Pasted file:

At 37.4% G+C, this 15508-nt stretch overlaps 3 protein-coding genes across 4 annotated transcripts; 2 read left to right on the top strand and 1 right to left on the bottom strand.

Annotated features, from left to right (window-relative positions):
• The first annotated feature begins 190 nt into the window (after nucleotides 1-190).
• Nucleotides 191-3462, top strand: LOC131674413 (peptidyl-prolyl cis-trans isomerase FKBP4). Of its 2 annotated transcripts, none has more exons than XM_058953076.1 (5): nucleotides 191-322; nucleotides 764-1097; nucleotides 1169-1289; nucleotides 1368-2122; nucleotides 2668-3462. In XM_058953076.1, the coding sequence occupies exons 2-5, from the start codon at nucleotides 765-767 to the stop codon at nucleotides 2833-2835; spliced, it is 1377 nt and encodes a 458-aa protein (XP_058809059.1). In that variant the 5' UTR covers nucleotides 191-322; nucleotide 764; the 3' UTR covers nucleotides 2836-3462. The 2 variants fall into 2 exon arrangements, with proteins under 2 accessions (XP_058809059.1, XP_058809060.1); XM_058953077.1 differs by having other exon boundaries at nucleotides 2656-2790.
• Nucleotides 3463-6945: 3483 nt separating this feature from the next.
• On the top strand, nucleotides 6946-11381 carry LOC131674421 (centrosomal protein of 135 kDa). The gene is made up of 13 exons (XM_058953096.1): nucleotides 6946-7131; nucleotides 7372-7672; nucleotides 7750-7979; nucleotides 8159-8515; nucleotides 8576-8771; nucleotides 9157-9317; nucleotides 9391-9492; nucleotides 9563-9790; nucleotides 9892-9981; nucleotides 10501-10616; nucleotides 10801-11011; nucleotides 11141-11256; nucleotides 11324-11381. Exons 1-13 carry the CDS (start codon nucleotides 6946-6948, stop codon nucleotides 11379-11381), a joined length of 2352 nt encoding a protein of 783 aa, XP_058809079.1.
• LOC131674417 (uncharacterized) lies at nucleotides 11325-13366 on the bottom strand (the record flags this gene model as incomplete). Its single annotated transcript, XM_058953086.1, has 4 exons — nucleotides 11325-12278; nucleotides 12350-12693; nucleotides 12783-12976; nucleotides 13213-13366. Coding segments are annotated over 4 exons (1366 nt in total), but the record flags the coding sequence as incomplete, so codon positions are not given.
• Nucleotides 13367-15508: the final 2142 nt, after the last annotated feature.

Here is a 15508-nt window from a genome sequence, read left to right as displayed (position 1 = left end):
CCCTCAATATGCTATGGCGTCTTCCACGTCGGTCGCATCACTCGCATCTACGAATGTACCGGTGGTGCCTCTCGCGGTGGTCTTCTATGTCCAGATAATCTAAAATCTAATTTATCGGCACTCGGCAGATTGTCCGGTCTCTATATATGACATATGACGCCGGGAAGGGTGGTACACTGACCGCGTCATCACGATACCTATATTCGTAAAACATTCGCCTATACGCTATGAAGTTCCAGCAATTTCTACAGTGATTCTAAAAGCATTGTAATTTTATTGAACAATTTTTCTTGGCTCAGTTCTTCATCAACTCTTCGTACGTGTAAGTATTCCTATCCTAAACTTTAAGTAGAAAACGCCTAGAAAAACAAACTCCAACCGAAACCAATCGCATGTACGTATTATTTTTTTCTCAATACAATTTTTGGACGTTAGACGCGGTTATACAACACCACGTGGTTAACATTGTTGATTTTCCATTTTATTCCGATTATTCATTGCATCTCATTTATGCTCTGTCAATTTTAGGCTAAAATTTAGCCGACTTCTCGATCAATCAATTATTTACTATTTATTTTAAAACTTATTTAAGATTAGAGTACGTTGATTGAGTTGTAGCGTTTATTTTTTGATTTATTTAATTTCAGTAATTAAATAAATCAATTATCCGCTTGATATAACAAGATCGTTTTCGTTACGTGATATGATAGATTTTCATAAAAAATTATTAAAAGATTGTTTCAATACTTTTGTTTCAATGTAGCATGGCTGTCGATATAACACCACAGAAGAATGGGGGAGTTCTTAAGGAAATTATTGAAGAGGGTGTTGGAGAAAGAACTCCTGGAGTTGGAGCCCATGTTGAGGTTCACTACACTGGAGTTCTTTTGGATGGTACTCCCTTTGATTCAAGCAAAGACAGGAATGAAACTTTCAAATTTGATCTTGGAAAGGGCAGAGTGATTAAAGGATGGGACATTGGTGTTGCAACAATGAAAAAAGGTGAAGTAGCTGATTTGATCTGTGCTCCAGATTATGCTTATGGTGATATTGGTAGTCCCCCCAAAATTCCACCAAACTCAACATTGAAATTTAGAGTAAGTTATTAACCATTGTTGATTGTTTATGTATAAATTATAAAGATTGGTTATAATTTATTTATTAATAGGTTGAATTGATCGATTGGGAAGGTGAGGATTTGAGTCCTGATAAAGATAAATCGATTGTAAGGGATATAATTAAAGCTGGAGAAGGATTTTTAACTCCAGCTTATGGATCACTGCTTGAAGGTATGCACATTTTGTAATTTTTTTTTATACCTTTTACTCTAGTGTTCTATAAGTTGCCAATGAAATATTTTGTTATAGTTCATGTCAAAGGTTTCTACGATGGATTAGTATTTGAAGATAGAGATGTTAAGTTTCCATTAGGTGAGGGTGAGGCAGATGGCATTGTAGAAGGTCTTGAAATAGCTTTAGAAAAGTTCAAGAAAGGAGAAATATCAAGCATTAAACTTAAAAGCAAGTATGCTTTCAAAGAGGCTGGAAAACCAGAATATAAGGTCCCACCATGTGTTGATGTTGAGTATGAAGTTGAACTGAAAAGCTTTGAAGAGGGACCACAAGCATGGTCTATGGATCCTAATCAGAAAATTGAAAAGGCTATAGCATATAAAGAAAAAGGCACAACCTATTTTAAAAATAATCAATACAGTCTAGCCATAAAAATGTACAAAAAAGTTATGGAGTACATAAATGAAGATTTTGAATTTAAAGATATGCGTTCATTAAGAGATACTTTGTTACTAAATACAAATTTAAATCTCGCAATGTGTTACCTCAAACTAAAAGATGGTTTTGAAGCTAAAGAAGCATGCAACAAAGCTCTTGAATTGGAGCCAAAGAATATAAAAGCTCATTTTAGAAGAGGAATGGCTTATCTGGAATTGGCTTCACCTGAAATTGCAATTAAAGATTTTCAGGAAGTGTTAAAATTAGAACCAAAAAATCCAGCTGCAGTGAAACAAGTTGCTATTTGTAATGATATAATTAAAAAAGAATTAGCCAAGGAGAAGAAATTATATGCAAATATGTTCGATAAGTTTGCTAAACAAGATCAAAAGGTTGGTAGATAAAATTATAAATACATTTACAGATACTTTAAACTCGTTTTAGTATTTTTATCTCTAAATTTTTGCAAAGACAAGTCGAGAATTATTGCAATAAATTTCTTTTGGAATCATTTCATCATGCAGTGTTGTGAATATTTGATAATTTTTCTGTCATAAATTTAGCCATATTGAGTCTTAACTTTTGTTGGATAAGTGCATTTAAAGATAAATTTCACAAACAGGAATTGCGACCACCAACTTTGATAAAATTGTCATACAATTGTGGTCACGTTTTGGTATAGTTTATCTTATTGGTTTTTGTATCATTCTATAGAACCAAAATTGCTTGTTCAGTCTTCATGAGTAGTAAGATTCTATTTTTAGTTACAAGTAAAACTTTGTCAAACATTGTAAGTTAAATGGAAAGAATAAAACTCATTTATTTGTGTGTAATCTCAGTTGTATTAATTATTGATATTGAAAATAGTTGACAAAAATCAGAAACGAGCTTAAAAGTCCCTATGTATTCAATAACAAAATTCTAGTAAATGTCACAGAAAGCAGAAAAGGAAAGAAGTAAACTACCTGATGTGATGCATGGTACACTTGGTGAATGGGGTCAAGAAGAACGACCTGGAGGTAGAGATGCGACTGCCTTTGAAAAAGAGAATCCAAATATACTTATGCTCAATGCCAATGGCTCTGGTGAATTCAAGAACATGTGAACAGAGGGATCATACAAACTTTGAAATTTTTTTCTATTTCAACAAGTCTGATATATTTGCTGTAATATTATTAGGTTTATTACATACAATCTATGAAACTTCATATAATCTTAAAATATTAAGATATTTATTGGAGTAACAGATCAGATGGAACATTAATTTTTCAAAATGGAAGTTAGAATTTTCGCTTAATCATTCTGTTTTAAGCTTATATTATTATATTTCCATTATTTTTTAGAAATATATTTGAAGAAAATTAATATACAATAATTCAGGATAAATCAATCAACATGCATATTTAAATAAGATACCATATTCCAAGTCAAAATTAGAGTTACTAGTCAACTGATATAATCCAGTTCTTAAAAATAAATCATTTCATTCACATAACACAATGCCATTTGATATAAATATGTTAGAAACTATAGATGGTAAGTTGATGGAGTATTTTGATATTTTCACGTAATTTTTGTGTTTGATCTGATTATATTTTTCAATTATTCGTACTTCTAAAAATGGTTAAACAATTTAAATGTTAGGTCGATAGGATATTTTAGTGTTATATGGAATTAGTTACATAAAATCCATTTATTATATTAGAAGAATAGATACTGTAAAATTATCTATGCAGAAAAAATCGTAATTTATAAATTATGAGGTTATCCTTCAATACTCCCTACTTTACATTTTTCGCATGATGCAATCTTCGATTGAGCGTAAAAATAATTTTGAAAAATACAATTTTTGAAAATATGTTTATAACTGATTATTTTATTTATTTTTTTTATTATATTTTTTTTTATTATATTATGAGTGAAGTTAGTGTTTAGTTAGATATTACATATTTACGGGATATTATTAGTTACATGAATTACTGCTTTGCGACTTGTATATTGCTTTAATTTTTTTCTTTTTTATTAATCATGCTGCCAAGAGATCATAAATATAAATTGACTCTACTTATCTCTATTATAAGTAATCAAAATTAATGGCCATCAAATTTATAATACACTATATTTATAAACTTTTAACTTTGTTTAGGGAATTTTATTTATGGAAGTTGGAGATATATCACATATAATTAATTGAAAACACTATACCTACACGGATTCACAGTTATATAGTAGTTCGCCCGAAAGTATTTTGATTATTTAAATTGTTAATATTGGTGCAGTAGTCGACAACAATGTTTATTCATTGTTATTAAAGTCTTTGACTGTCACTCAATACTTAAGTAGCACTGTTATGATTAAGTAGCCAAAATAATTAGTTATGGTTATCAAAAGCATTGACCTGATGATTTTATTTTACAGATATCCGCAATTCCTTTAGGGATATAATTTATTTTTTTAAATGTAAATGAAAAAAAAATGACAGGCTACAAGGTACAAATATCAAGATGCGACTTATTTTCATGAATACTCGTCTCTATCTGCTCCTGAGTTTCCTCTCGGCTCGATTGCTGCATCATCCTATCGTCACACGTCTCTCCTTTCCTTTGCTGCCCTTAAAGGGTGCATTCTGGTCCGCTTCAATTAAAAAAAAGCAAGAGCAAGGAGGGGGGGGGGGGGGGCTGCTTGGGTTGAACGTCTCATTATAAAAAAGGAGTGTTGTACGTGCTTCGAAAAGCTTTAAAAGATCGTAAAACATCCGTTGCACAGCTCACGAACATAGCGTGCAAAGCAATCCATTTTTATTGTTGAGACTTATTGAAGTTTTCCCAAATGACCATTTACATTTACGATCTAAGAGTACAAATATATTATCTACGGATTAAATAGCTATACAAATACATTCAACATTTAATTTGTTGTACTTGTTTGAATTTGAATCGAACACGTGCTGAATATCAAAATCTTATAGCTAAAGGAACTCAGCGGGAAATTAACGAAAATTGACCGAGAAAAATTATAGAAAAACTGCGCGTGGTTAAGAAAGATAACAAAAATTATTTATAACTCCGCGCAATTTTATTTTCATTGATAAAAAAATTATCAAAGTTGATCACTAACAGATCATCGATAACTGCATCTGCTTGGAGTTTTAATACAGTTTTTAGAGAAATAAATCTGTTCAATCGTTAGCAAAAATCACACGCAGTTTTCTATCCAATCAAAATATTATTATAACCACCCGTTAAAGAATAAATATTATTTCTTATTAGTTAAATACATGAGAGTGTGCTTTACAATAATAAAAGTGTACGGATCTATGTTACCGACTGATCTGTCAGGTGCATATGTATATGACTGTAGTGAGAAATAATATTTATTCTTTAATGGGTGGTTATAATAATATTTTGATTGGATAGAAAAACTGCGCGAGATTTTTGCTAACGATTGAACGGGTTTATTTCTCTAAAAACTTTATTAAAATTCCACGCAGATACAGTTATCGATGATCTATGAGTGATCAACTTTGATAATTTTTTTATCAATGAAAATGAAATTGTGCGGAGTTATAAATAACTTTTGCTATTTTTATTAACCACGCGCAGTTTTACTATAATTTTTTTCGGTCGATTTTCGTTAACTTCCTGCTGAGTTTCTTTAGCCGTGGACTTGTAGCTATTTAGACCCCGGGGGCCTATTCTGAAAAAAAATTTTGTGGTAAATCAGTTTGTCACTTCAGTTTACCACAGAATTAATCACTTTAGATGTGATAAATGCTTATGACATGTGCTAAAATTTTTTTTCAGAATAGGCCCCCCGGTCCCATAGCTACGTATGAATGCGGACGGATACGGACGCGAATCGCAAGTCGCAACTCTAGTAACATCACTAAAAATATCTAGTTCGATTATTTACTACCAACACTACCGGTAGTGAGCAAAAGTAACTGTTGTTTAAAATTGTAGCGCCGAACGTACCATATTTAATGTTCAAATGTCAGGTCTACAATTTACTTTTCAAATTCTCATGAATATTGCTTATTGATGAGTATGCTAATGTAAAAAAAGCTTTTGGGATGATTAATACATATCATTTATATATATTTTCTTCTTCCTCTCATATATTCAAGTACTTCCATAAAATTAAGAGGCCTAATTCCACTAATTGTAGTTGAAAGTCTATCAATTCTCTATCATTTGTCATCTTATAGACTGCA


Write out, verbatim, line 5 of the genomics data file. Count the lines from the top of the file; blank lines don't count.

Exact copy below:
• Nucleotides 3463-6945: 3483 nt separating this feature from the next.